News and Reports
mHealthIntelligence: (6/30) – According to a recent survey, 40 percent of dentists said they are using telehealth now to stay in touch with patients or intend to use telehealth soon. The survey notes that dentists are among the hardest it healthcare profession during the COVID-19 crisis and almost all of those who completed the survey said they expect the industry to see long-term changes as a result. View the full survey here.
Washington Examiner: (6/30) – Illinois launched a program to provide telehealth services to COVID-19 patients that did not require hospitalizations, and according a survey, 71 percent of patients were happy with the results.
Healthcare IT News: (7/1) – With many barriers lifted during COVID-19, and with the use of telehealth technologies, a New Jersey-based FQHC has seen positive effects. Lee Ruszczyk, senior director of behavioral health at the Henry J. Austin Health Center said that, “All providers besides dental are working at above the pre-pandemic capacity… [and] more clients are being seen than before the pandemic.”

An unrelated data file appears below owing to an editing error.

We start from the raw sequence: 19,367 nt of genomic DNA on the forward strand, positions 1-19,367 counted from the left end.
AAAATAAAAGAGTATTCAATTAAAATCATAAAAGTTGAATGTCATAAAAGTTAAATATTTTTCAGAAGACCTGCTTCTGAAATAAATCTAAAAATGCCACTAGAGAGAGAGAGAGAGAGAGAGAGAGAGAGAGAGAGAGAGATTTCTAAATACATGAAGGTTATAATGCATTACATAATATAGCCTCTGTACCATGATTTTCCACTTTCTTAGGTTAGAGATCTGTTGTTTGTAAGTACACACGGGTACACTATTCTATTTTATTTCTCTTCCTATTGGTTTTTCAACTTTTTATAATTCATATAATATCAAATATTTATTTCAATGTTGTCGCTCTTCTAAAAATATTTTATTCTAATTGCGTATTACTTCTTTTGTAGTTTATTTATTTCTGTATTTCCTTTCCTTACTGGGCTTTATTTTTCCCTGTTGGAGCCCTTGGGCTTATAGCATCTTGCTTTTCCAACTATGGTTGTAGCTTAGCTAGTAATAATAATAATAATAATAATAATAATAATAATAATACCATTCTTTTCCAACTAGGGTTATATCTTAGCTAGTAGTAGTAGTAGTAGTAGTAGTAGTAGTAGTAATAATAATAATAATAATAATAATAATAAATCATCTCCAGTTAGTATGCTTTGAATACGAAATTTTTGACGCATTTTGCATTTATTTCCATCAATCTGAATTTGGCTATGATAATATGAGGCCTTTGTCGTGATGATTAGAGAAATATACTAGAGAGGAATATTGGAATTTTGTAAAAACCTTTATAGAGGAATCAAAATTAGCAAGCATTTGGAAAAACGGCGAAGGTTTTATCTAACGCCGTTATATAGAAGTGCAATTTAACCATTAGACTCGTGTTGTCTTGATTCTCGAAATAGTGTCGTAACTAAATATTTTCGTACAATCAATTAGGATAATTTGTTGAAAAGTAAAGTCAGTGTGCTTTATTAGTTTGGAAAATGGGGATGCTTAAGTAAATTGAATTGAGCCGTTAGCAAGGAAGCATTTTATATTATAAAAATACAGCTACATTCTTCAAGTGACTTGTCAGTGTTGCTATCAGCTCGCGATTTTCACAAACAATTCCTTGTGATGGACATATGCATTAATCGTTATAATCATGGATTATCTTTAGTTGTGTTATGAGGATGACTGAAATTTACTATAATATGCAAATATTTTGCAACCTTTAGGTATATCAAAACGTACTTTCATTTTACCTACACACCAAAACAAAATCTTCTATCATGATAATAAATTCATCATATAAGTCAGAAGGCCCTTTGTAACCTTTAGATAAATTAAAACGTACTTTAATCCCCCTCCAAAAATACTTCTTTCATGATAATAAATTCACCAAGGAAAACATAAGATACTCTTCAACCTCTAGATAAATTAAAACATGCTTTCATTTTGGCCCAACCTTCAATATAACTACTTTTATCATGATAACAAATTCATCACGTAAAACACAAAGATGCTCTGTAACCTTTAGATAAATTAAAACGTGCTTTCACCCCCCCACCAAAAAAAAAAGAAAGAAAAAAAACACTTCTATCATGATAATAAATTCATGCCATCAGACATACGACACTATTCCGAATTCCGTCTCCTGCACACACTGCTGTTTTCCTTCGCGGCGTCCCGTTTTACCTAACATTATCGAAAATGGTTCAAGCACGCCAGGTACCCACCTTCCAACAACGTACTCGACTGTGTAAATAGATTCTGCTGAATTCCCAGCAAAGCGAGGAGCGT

National Law Review: (7/1) – The Massachusetts Board of Registration in Medicine approved its first permanent telehealth policy. The Board’s policy provides that: (1) a “face-to-face encounter" is not a pre-requisite for a telehealth visit; and (2) the same standard of care applies to both in-person and telehealth encounters.
Patient Engagement HIT: (7/1) – According to a new survey of 1,000 patients, nearly three-quarters had experienced their first telehealth visits during the pandemic, and 75 percent reported high satisfaction.
mHealthIntelligence: (7/2) – Pennsylvania’s House of Representatives is likely to review a second telehealth bill this year. Governor Wolf vetoed a previous telehealth bill in April, 2020 because it would have banned telemedicine abortions. This new legislation strikes that telemedicine abortion language out.
mHealthIntelligence: (7/2) – A Michigan hospital is using mHealth sensors attached to a patient’s bed to remotely monitor vital signs for COVID-19. The technology was in use prior to COVID-19 for monitoring patients with COPD, asthma and pneumonia, and experts say they expect to continue expanded use of the technology.